Some additional pieces and (perhaps) a third team would have to be involved to make the deal work. But where there's a will, there's a way.
Call it crazy. And in some ways, it is. Under no circumstances do you trade a soon-to-be 23-year-old, second-year power forward who is averaging 22.4 PPG and 12.0 RPG. Right?
Before we take this exercise in futility any further, let me point out one of the greatest statistics ever. Even today, it's one that is under-reported.
Since 1980, there have been a grand total of four—yes, four—different NBA players who have won the Finals MVP Award with a team that DID NOT draft him. Ponder that for a moment.
Now, before I supply the names, ask yourself: What does that tell you?
To me, it tells you that the Basketball Gods—under most circumstances—will not bless you with the fortune necessary to hoist the beloved Larry O'Brien Trophy if you think that the man who will lead you there is someone you will get via free agency or trade.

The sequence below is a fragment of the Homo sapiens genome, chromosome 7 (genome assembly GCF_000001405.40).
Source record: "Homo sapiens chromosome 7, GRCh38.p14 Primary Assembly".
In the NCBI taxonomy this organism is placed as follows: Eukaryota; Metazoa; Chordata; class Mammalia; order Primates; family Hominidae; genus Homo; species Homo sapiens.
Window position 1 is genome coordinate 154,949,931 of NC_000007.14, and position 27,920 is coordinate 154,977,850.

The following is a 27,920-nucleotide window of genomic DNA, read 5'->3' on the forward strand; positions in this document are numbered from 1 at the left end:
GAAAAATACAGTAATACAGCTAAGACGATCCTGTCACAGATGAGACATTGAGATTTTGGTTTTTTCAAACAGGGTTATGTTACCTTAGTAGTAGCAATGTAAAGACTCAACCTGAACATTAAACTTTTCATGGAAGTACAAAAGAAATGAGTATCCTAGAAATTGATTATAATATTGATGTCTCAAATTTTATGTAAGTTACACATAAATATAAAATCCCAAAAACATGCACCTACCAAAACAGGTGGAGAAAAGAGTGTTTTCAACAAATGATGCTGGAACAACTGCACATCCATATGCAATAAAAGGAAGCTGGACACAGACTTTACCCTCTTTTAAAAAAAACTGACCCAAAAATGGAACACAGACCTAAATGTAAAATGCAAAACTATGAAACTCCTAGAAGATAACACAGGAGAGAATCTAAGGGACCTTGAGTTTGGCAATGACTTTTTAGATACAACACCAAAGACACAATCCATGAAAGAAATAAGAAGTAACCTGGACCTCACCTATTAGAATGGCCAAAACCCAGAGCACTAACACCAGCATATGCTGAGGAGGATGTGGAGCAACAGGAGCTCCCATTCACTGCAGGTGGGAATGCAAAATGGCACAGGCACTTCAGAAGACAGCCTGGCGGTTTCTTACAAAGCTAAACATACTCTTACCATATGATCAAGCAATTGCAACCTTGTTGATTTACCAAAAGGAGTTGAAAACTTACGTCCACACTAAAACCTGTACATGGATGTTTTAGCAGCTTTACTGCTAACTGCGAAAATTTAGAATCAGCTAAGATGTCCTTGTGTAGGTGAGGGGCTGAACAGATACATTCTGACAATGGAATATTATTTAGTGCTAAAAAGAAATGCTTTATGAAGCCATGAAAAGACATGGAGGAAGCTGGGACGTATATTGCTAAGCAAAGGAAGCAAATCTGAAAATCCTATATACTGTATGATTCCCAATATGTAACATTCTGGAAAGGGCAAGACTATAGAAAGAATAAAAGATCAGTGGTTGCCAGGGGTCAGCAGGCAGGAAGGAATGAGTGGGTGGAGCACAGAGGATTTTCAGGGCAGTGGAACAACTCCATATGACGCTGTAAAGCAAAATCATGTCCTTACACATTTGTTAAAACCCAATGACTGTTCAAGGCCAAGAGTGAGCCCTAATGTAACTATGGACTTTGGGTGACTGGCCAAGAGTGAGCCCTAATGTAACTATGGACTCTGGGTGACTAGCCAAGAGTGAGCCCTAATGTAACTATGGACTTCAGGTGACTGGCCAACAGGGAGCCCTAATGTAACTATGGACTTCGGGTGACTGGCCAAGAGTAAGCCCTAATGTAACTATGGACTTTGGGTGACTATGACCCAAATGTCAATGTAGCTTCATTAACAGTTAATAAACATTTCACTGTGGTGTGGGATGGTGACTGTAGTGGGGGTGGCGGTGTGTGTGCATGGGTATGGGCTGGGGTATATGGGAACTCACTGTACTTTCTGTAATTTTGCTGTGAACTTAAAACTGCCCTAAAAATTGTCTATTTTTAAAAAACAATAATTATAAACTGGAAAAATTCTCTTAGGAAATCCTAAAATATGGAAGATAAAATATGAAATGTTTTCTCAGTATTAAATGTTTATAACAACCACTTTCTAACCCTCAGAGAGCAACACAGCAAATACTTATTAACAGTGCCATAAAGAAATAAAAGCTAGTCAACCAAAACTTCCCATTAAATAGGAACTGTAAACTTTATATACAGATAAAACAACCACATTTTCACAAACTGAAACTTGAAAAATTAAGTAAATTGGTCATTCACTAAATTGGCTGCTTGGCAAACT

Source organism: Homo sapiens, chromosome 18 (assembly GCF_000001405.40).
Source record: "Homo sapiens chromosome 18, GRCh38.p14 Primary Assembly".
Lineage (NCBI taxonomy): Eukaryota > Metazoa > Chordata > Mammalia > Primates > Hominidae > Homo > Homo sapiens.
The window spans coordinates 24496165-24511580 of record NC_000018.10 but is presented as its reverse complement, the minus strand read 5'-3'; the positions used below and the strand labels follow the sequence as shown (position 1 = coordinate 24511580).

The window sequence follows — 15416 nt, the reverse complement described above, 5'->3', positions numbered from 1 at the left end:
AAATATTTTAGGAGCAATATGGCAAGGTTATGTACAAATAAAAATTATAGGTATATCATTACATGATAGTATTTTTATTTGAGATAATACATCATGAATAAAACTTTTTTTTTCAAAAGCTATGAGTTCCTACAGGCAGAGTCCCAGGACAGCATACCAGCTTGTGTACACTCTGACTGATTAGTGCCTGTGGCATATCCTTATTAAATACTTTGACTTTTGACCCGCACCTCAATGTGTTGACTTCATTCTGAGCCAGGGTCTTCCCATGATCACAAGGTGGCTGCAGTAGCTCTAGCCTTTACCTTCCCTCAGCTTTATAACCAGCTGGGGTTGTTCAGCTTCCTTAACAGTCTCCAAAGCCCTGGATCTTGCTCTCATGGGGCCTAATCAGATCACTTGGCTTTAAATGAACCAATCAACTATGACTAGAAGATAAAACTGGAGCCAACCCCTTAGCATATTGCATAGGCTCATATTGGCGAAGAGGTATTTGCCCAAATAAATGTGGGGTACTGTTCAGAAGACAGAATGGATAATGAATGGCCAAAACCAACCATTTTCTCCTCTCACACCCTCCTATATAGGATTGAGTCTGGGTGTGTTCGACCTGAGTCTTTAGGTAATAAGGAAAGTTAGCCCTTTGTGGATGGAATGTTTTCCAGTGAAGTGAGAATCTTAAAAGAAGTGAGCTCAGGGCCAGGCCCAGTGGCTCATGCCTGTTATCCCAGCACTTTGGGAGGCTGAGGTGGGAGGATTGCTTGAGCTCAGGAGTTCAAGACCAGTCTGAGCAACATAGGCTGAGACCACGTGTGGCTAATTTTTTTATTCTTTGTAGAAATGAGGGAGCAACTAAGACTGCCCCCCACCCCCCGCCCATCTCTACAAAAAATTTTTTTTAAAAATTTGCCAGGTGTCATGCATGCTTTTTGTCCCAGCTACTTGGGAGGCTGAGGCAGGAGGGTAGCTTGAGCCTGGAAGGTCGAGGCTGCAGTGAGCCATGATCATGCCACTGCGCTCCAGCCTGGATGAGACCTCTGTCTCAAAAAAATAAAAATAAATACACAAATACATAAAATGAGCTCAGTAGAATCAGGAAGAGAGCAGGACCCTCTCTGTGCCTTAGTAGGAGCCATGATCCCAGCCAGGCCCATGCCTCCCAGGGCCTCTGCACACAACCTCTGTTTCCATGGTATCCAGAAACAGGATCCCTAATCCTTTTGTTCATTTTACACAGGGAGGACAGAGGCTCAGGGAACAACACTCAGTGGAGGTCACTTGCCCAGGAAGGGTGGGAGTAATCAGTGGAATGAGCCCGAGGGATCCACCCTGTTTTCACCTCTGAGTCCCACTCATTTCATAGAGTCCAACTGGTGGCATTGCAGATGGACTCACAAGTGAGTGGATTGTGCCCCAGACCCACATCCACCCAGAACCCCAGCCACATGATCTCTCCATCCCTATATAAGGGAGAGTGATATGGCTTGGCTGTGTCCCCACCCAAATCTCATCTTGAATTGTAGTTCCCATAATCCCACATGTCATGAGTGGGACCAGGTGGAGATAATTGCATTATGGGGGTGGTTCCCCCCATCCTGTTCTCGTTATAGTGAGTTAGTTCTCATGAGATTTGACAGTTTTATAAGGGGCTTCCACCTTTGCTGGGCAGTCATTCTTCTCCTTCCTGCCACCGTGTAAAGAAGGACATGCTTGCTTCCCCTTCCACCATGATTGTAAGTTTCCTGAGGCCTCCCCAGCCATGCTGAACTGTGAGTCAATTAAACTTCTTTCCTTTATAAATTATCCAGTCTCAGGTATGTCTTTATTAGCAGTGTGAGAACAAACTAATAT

You see, Dirk Nowitzki, Kobe Bryant, Paul Pierce, Tony Parker, Dwyane Wade, Tim Duncan and Michael Jordan all hoisted their Finals MVP(s) for the teams that either drafted them or acquired them on draft day. So did everyone else back to 1980, with the following exceptions:
- Chauncey Billups (2004)
- Shaquille O'Neal (2002-2000)
- Kareem Abdul-Jabbar (1985)
- Moses Malone (1981)
The point? It takes prudent drafting and good management to win.
The reason being if a guy is good enough to lead you to a ring, he won't become a free agent. At least, that's true in most circumstances. And I'm willing to bet that Dwight can one day join that list.
So, if you're going to tell me that the Clippers shouldn't trade Blake because they need to retain fortune with the Basketball Gods, I can live with that. But if your reasoning relies on anything remotely related to basketball reasons, I would like to challenge you to a boxing match.